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A CEO at 22

December 12, 2018

At age 22, Hannah Mourney already knows what it’s like to be the CEO of a Fortune 500 company thanks to an innovative program that has attracted thousands of applicants. She tells us about the program and what she was able to learn from her time in the role.


Hannah Mourney hasn’t even graduated from university yet, but has more knowledge of being a CEO than most of us ever will. Well, for that matter, she has more experience in the role than many of us will ever know.


Hannah, 22, who is studying for a double degree in biomedical engineering and the arts, completed a one-month CEO internship with Adecco in August after competing against more than 4000 applicants for the role.


The internship - which has now been offered for the past five years - allows one tertiary education student in Australia the chance to shadow Rafael Moyano, Australian CEO of The Adecco Group and take on the role of CEO for a full month.


“I first saw the program advertised online and, after clicking on a few links, was completely drawn in by the experiences of last year’s Global CEO for One Month, Ed Broadhead,” Hannah says of her decision to apply.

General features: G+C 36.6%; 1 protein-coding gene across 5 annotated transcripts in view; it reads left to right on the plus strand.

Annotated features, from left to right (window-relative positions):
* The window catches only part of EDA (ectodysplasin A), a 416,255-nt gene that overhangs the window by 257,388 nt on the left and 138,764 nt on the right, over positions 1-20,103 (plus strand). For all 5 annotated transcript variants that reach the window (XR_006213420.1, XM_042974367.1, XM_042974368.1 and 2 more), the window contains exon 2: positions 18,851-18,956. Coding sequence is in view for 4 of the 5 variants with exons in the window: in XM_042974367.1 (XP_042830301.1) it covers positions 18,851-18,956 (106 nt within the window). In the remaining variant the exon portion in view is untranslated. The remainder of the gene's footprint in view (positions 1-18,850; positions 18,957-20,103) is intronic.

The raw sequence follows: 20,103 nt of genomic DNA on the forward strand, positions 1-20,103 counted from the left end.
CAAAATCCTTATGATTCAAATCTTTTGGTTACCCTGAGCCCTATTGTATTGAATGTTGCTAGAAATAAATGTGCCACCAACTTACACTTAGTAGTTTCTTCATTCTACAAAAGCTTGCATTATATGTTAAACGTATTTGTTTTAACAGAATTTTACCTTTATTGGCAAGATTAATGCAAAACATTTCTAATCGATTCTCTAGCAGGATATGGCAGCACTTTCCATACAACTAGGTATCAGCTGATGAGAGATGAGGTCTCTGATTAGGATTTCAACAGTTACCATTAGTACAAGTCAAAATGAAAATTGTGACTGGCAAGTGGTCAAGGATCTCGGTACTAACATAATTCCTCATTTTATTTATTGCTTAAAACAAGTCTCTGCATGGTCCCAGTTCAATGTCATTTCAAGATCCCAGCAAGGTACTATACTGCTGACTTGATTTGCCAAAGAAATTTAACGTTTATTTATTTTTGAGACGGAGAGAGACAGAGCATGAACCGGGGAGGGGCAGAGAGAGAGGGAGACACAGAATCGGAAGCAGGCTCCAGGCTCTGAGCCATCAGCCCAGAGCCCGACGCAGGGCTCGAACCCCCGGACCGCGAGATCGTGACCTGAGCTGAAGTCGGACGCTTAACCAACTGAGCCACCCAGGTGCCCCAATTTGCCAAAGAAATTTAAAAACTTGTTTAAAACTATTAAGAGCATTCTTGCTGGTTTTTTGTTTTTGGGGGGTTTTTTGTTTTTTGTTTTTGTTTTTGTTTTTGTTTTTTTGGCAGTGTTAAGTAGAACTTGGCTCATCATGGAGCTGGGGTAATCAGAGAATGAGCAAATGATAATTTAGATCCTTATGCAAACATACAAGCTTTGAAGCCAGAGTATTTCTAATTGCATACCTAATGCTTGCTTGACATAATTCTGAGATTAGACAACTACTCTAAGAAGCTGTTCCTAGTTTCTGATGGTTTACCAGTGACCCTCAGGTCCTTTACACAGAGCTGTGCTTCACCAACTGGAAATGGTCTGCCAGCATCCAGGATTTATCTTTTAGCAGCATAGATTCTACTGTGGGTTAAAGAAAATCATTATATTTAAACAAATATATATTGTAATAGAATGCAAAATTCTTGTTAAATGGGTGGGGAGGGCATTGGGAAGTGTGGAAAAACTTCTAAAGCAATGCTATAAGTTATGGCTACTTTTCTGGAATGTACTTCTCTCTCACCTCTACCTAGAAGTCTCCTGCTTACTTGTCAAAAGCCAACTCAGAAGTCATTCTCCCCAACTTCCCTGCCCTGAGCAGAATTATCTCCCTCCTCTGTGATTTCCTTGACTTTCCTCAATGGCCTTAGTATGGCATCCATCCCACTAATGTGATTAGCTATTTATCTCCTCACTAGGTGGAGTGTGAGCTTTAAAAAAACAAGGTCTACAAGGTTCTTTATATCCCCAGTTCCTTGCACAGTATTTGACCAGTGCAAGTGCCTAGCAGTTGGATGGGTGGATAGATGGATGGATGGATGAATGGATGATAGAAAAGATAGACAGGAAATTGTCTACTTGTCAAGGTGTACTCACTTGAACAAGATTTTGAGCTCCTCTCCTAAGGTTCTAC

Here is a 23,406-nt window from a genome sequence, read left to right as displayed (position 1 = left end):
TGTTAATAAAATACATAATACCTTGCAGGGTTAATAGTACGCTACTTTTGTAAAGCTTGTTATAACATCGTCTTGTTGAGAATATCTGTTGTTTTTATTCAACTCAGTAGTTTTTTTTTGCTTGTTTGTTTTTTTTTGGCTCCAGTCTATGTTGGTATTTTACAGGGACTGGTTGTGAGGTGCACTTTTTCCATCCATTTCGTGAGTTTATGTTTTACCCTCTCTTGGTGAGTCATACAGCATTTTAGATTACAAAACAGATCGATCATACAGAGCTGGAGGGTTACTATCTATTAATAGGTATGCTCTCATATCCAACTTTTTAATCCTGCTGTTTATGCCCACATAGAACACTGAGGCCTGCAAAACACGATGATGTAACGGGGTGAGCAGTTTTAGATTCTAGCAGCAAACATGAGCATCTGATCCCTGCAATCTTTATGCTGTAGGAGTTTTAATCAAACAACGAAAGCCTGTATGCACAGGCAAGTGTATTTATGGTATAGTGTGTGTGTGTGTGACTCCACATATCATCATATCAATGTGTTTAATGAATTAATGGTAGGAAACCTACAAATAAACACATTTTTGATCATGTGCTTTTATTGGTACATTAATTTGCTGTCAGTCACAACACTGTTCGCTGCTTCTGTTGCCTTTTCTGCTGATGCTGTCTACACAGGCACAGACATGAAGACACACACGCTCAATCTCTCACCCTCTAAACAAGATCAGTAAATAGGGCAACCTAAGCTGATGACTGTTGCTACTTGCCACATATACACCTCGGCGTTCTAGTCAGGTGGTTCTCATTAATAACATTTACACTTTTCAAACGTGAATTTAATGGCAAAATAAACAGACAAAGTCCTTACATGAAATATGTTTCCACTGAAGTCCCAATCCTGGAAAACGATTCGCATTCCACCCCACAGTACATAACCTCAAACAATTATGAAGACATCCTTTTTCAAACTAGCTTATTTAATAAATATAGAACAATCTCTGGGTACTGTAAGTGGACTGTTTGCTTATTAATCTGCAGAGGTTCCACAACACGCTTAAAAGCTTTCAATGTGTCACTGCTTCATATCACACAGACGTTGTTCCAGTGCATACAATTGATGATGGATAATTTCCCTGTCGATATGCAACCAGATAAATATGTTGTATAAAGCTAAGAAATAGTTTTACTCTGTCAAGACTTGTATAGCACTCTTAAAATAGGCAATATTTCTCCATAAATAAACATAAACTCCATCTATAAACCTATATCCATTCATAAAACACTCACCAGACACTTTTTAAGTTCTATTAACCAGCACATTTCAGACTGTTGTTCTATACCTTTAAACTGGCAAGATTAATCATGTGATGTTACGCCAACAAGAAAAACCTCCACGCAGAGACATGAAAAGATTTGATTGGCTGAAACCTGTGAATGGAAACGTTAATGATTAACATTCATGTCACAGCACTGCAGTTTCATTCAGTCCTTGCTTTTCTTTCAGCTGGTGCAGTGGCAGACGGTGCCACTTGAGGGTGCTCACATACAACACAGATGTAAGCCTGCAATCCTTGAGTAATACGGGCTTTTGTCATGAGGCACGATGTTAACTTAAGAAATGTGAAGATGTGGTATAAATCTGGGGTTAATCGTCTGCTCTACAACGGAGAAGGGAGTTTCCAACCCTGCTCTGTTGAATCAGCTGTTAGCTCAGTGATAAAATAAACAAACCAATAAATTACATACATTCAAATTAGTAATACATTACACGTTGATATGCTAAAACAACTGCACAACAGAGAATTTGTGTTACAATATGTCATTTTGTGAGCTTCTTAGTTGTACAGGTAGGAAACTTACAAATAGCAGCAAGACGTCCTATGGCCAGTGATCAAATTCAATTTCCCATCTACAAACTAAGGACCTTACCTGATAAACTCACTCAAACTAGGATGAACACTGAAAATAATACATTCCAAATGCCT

“I didn’t need a lot of encouragement. After a little bit of research I was completely sold on the uniqueness of the opportunity. For a global Fortune 500 company to put so much effort and energy into a program designed to hear the voices of young people around the world was inspiring and I knew I wouldn’t come across another opportunity like CEO for One Month.”


Moyano says Hannah impressed the judging panel with her analytical skills and her “passion for empowering women in STEM (science, technology, engineering and mathematics) subjects” having proactively launched the University of Sydney’s Women in Engineering Mentoring Network.


Hannah, who is still undecided on whether to pursue a career as a biomedical engineer or in business, is keen to be a CEO and says she feels there is still “a significant amount of work to do to ensure that women and non-binary individuals, have the same opportunity as men in STEM industries”.


“There are a lot of programs around to help support and encourage women in the engineering industry, so much so that a few women will never feel that they have faced discrimination because of their gender,” Hannah says.

“This is great. However, the numbers speak for themselves and less than 30 per cent of engineering and IT students at top universities are female. I’m an advocate because I believe there is still w